The Emergency Financial Manager Bill (Public Act 4 of 2011) has received ample criticism and demagoguery. PA 72 of 1990 already provided for the appointment of an emergency financial manager. Robert Bobb was appointed under this act for the Detroit Public Schools. His authority under the act was constantly challenged as restricted only to financial matters, and he was handcuffed from doing much of what needed to be done to turn the district around. In January, a couple of Michigan cities (most notably, Hamtramck and Flint) were near declaring bankruptcy. This created urgency for state action to avoid the local bankruptcies which would have negatively affected the state's bond ratings and the interest rates paid by all Michigan municipalities, including school districts.
PA 4 provides for an early "alert" system, a thorough review process, the possibility of a consent agreement between the review team and the municipality. If, and only if, the consent agreement is breached or the economic condition of the municipality continues to deteriorate, then an emergency manager (EM) can be appointed. The EM has broader powers under PA 4 than previously under PA72. The most criticized enhanced power is the power to set aside collective bargaining agreements, but this power is no greater than that of a bankruptcy judge. The goal is to create sufficient incentives for the local government to take care of its own business responsibly so the rest of the state is not negatively affected, but if the local government cannot or will not do its job, then the EM is appointed.
Opponents of the new act have characterized the bill as "anti-democratic" and worse, in such reports as:
To get the real facts, rather than the sensationalism and misrepresentations of the facts by partisan commentators, I suggest you refer to:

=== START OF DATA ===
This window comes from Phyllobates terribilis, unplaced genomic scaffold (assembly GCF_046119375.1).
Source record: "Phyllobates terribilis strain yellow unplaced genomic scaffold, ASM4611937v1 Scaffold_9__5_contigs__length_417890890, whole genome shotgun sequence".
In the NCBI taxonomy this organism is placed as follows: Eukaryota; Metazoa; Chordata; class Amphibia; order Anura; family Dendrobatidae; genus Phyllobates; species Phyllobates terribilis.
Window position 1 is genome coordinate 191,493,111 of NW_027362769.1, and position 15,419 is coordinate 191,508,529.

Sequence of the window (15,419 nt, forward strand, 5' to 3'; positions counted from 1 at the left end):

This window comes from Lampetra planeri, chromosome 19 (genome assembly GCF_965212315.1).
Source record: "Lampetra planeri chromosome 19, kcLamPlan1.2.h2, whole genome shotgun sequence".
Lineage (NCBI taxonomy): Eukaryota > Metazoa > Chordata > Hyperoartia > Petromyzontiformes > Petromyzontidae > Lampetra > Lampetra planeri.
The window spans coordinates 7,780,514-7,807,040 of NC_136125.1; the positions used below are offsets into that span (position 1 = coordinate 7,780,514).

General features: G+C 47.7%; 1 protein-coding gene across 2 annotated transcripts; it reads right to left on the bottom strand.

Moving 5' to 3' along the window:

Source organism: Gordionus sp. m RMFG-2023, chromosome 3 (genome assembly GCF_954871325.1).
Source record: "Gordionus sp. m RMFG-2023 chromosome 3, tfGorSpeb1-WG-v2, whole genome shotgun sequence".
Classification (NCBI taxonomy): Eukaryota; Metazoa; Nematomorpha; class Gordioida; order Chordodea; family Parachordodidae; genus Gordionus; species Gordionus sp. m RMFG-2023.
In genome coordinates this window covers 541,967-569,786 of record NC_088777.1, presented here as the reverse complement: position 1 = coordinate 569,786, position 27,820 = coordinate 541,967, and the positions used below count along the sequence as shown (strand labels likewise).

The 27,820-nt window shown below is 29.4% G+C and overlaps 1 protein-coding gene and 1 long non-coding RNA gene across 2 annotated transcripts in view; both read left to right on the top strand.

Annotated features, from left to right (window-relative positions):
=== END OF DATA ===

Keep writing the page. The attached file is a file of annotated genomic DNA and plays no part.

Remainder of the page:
· Benton Harbor Facts: Implementation of an Emergency Financial Manager, by the Community Alliance (where the criticized action was actually taken by an EFM under PA 72, not the new act, and did not get rid of Jean Klock Park but actually increased its size by almost 40 acres while at the same time leasing a portion (less than 23 acres) of the existing park away from Lake Michigan for a golf course which added to the community's tax base)
· Local Government and School District Fiscal Accountability Act by the Citizens Research Council of Michigan, a non-partisan, credible source
· Bill Analysis of HB 4214 by the Senate Fiscal Agency, also non-partisan
A similar misrepresentation of the facts has been regarding the repeal of the Michigan Business Tax. Opponents claim that Meijers now will escape taxation, for example. The Meijer President Mark Murray has said, however, that his company would probably incur a slight increase in its business taxes due to the changes. Mackinac 2011: Michigan Business Tax's death was great for Meijer, right? Not quite Darn inconvenient facts, huh?
We need to regard attacks on much of what we are doing as simply the partisan attacks, trying to maintain the status quo, rather than making serious efforts at making this a better state.